3. I still think both QBs could play at times throughout the season. Sims did fine. He scared me to death rolling back through the end zone once from about ten yards away, but he spun off the defender and the defender looked stunned as if Sims had vanished in thin air…his mobility could be an asset, or it could cause some negative plays, or meaningless two-yard gains.

    My biggest concern is him staring down receivers. WV got one pick, but do that against say…LSU and it will be a lot worse. Still it was first game and we have other options at QB… we will see.

  4. au had fsu’s signals in first half…13 secs my buttocks….fsu biotch slapped in 2nd half …barn not in fsu’s bama league…as charles barkley would say

    1. IC

      That is one of the most creative handles I have seen in a long time. Nice I think Co Bill Synder is gonna have a Kleenex (copy right, all rights reserved) for the Booger Eaters….. ROLLLLLLL TIDE! ROLL!

      Thanks for the feedback!

        1. Another winner for the most off-topic, obvious, meaningless little brother comment of the week.

          I’m not mad. I’m just disappointed with your contributions since the season started.

          1. That’s all I would ever expect from you, peachy.

            The comment and your response were both off-topic, yes, exactly right. Fine. Congrats. Hunter, meanwhile, is virtually never disappointing in the slightest.

          2. Really about lightning being 8 miles away ?? What ever happened to ICE BOWLS and playing in rain and mud???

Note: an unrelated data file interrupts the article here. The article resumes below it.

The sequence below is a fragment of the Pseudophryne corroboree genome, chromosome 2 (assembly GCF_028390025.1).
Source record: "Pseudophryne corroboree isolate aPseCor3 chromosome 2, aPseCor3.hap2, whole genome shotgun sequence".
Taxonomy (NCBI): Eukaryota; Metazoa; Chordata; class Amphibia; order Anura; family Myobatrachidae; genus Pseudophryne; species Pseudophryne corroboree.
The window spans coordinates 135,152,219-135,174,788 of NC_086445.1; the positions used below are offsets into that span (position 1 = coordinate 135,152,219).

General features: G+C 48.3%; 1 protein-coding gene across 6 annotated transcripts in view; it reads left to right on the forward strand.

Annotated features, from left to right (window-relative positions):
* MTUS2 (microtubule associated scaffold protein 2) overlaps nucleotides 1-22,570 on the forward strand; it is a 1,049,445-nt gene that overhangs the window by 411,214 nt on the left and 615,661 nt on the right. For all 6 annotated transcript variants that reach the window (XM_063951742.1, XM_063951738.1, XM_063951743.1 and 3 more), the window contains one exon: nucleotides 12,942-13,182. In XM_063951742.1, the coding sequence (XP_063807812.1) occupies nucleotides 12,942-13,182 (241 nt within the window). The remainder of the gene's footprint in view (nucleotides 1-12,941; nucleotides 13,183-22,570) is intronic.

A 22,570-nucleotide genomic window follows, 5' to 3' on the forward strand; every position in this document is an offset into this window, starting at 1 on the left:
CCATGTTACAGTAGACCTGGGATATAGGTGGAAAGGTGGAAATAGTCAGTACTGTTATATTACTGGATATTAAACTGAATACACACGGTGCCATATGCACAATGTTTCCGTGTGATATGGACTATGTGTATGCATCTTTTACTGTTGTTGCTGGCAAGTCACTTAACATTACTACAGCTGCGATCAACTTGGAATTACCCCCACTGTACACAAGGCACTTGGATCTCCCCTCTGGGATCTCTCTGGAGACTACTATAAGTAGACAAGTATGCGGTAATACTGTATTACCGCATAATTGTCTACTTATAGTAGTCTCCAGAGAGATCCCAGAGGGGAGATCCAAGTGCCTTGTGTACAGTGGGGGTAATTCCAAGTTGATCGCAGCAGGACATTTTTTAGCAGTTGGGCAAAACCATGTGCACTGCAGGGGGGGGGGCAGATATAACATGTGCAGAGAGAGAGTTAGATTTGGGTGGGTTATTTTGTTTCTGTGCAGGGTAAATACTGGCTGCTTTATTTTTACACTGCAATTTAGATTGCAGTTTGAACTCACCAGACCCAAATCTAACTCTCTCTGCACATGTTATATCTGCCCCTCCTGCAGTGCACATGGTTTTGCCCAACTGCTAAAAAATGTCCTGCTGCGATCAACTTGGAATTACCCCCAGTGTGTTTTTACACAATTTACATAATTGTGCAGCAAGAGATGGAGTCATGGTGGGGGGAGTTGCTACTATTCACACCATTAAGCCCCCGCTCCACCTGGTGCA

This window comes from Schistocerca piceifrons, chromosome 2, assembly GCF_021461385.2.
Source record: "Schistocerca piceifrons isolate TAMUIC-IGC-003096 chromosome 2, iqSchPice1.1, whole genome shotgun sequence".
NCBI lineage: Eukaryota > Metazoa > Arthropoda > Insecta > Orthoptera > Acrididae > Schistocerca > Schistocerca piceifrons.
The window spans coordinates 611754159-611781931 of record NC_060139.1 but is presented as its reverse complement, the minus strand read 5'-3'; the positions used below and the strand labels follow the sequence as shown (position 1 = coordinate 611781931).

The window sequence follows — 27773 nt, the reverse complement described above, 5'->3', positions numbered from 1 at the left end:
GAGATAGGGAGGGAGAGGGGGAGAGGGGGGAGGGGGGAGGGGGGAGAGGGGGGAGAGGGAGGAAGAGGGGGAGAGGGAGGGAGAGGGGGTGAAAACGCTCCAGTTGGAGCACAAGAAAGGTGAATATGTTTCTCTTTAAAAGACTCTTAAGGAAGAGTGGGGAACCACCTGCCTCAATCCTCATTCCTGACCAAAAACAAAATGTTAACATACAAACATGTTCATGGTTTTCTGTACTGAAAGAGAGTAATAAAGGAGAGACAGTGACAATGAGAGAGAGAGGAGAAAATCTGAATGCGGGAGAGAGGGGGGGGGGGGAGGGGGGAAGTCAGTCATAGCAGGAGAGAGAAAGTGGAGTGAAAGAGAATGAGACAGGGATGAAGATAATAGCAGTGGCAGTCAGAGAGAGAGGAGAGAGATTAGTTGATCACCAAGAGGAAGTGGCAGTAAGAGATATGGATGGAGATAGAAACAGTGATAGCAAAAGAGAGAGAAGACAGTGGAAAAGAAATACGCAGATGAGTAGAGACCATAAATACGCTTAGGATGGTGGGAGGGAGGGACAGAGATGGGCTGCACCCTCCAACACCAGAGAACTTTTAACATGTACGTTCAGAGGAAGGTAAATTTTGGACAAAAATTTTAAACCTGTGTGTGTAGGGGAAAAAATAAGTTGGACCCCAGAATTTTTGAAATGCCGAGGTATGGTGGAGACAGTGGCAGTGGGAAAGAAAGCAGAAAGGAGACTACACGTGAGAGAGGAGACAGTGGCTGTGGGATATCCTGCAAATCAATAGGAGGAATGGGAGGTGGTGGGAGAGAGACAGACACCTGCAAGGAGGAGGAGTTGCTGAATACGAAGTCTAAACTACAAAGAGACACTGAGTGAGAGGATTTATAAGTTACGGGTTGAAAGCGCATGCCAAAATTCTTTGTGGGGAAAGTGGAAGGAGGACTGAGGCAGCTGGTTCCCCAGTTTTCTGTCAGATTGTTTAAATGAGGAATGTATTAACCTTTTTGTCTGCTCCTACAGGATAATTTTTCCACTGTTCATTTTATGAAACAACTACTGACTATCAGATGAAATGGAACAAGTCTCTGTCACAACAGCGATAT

5. Conduit:

    Do you think there is an over-reaction on these games where lighting may be 8 miles away? When has anybody been hurt by lightning and a major football stadium? I think Co Saban was mad he didn’t get to finish the game. He had plan, as he always does, and I feel he was mad he couldn’t get his last 7 minutes in….. I’m sure Fla Atlantic was glad to take the paycheck and go home

    1. @Hunter

      Yes and no.

      We saw it last week in Florida. Rain is one thing—-it doesn’t hurt anyone, including fans, and least of all any football player ever. Same with mud, ice, snow, high winds and foul language (they did play in the heavy rain Saturday for several minutes of game clock).

      But lightning can kill.

      I don’t know that it’s ever actually happened (maybe it has for the sake of the rule), but nobody wants to be the first. Most people sit on metal at BDS.

      However, there’s also a caveat for weather in Tuscaloosa. We’ve seen what it can do. Rain and lightning are one thing, but that storm rolled in very quickly. I’m not sure what it looked like on TV, but it was perfectly nice one minute, cloudy the next, then it was like someone opened a faucet. The lightning we saw, well, let’s just say I don’t think anyone who saw it was complaining about taking shelter away from their metal seats.